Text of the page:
Is It Illegal to Have Auto Insurance in a Different State Than the One in Which You Live?

The cost of auto insurance varies considerably from state to state. Although exact comparisons are difficult to make due to yearly fluctuations in the cost and availability of auto insurance policies, it's possible to save hundreds of dollars on your car insurance simply by registering your vehicle in a low-cost state. The variation in auto insurance pricing is the result of many different legal and economic forces. Some variation may even be the result of the "pricing noise" that randomly affects the costs of other goods and services. Unfortunately, these discrepancies can have serious effects on cash-strapped drivers. If you maintain residences in two states and want to save money on your car insurance costs, you'd be forgiven for registering your vehicle in the "cheaper" state.

Unfortunately, this may not be legal. In certain circumstances, it may constitute insurance fraud. Although the pertinent laws vary from jurisdiction to jurisdiction, you should assume that you have 30 days to change your registration after establishing a primary residence in a new state. In order to do this, you'll need to visit your local motor vehicle bureau and provide proof of your new address. Most bureaus will accept certified mail, utility bills, rent or mortgage receipts, or other types of information that can be verified with your credit report.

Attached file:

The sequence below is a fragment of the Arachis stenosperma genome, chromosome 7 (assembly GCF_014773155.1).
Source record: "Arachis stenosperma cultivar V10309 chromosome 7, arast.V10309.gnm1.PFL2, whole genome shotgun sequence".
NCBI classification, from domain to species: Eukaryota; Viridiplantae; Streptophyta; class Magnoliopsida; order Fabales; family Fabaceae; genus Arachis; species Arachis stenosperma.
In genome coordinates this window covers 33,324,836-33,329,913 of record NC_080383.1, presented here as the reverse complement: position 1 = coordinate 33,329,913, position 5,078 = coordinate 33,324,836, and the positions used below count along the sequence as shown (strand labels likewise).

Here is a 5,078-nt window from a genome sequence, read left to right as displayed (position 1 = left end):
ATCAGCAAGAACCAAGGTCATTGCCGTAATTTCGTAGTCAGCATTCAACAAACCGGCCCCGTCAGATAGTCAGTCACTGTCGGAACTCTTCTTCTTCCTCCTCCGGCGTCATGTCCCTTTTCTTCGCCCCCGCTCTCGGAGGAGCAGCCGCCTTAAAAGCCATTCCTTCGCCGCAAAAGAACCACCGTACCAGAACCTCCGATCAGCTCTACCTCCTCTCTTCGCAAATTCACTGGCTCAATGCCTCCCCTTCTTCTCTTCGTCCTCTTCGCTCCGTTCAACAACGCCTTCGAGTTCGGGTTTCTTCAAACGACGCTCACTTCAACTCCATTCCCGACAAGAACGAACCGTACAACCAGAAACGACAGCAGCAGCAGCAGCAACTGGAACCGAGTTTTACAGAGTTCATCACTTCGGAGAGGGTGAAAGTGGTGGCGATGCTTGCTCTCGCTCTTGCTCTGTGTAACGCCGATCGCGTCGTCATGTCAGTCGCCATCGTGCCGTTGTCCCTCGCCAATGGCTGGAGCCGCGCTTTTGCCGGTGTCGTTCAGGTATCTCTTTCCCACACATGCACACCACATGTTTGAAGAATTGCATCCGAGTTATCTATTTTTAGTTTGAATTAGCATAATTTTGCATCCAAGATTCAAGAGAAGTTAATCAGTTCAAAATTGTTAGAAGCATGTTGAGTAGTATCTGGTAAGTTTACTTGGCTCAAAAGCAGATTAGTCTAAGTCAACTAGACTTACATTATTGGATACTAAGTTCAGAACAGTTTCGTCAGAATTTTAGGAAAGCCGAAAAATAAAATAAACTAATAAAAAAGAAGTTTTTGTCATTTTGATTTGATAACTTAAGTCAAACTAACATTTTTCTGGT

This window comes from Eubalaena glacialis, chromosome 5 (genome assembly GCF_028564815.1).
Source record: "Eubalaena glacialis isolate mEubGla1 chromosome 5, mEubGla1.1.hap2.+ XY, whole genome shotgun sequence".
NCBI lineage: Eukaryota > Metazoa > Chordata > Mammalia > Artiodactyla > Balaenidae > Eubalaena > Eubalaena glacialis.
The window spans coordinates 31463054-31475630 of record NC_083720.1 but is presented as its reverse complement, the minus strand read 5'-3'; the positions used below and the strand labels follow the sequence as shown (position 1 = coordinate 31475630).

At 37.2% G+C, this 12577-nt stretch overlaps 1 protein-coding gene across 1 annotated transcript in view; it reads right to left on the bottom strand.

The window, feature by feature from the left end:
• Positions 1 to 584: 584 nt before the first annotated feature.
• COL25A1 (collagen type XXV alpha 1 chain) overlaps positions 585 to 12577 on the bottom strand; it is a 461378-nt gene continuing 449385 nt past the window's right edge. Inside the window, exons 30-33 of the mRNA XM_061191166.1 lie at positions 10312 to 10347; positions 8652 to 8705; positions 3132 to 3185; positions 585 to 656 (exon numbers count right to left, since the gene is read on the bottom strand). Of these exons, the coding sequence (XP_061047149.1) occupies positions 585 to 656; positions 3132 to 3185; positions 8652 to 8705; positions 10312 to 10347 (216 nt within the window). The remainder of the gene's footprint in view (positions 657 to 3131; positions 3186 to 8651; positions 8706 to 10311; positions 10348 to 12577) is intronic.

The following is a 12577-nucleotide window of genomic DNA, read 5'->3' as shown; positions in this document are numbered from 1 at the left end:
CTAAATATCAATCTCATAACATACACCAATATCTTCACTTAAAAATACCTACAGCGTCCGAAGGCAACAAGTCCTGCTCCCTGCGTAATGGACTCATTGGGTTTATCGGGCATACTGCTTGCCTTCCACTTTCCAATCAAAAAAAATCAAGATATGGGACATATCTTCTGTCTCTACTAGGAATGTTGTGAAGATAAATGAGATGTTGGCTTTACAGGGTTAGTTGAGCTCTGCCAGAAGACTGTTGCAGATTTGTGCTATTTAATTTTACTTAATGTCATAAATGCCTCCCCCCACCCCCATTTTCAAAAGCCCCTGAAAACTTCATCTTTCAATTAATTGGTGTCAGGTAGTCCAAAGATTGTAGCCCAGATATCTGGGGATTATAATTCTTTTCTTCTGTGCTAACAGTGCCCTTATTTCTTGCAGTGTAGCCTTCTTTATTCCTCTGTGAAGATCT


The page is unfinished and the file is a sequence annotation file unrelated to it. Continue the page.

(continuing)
While you're changing your registration, you may also need to obtain a new driver's license. Although state identification protocols are typically enforced separately from vehicle-registration laws, you might find it easier to make both changes at the same time. During a traffic stop, you might be subjected to uncomfortable scrutiny after providing the officer with an out-of-state driver's license.

Once you change your vehicle's registration, you're obligated to inform your insurance company that you've moved. This will trigger a timely reevaluation of your rates and may result in substantial savings on your end. Even if the average cost of insurance is more expensive in your new home state, your provider may give you a "loyalty discount" in order to retain your business. As such, it's unlikely that you'll have to stomach a major premium increase.

If you fail to inform your insurance company of your move, you could face charges of insurance fraud. If you forget to register your vehicle before the 30-day grace period expires, you'll eventually be charged with "improperly registering a vehicle." Although some drivers are able to avoid facing charges on these matters for years, it's unlikely that you'll be able to evade detection forever.

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